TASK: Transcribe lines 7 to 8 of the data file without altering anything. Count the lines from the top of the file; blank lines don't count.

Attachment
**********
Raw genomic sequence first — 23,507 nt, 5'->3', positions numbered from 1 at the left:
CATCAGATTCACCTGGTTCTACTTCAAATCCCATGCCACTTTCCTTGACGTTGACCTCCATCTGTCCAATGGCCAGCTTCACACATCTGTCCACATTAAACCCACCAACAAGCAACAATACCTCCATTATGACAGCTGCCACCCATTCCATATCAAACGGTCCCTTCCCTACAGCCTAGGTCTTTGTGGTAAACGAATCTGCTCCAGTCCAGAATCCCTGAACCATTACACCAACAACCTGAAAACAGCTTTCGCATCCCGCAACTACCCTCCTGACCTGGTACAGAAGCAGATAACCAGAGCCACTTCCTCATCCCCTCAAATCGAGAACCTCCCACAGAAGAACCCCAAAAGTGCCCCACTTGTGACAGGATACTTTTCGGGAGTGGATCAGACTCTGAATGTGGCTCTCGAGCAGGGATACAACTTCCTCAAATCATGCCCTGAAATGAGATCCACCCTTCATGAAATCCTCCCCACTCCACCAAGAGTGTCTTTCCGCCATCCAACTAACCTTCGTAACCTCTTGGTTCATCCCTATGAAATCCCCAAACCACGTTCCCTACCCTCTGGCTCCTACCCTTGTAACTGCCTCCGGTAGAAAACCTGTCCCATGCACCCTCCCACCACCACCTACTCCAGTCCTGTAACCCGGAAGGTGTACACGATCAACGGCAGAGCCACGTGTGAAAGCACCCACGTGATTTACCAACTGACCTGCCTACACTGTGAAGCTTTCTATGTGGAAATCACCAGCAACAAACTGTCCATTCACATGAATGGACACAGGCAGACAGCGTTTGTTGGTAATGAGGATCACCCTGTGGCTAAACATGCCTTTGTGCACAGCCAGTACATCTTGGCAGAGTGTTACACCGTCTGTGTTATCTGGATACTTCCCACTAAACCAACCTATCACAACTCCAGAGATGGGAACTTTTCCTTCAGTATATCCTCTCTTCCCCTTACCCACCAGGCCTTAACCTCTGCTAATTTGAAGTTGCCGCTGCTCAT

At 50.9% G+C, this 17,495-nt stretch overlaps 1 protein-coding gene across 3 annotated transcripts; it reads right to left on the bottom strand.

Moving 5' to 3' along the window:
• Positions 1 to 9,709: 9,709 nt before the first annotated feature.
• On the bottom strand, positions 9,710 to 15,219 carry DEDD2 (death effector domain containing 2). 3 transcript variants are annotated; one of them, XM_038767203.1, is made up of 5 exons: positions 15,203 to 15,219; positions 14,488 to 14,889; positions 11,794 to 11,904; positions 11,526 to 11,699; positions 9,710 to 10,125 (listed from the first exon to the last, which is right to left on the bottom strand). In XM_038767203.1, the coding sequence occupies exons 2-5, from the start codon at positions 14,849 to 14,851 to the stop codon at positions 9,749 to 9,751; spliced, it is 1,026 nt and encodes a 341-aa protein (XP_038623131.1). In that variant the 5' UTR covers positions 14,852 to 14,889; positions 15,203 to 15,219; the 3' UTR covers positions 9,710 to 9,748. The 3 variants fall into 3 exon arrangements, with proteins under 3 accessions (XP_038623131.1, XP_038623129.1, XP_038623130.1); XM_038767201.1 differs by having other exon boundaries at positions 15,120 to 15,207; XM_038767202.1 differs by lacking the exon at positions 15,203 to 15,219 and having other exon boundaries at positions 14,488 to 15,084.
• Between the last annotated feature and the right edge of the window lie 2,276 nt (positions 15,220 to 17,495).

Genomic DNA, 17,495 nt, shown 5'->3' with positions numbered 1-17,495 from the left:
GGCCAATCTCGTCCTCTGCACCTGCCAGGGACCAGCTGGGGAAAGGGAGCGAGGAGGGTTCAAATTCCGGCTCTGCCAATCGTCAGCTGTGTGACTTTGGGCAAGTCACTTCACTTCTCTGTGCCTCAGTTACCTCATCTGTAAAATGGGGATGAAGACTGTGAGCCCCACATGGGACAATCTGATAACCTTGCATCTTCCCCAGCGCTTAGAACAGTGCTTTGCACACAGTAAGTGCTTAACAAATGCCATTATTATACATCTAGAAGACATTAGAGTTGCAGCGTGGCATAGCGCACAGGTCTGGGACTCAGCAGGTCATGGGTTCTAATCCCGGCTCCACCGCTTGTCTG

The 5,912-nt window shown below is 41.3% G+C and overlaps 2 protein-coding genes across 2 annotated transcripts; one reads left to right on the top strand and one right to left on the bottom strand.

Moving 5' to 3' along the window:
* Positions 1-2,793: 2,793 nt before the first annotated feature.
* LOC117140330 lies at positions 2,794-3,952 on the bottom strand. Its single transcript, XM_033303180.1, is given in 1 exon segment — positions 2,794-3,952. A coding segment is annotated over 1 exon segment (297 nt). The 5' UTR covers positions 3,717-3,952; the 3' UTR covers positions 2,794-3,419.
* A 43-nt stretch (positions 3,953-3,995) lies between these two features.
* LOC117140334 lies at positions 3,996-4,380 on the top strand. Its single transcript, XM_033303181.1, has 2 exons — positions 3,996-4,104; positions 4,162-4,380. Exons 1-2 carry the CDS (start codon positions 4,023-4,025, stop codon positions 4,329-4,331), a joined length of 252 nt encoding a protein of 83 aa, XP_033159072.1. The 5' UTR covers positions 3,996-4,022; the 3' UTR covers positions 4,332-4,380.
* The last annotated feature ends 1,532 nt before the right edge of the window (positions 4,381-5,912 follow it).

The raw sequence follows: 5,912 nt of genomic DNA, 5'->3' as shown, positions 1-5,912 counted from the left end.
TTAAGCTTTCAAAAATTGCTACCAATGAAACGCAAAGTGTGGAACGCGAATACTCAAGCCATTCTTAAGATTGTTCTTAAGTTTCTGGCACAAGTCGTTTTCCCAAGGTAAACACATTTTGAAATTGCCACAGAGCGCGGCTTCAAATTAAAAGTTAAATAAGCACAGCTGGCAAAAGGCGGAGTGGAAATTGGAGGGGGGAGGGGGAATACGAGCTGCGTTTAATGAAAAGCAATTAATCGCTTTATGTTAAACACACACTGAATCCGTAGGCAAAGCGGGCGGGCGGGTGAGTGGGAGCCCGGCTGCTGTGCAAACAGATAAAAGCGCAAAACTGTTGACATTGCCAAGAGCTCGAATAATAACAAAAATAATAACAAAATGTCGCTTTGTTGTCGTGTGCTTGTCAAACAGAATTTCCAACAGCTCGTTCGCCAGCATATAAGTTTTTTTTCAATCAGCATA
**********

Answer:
• Between the last annotated feature and the right edge of the window lie 2,276 nt (positions 15,220 to 17,495).

Genomic DNA, 17,495 nt, shown 5'->3' with positions numbered 1-17,495 from the left: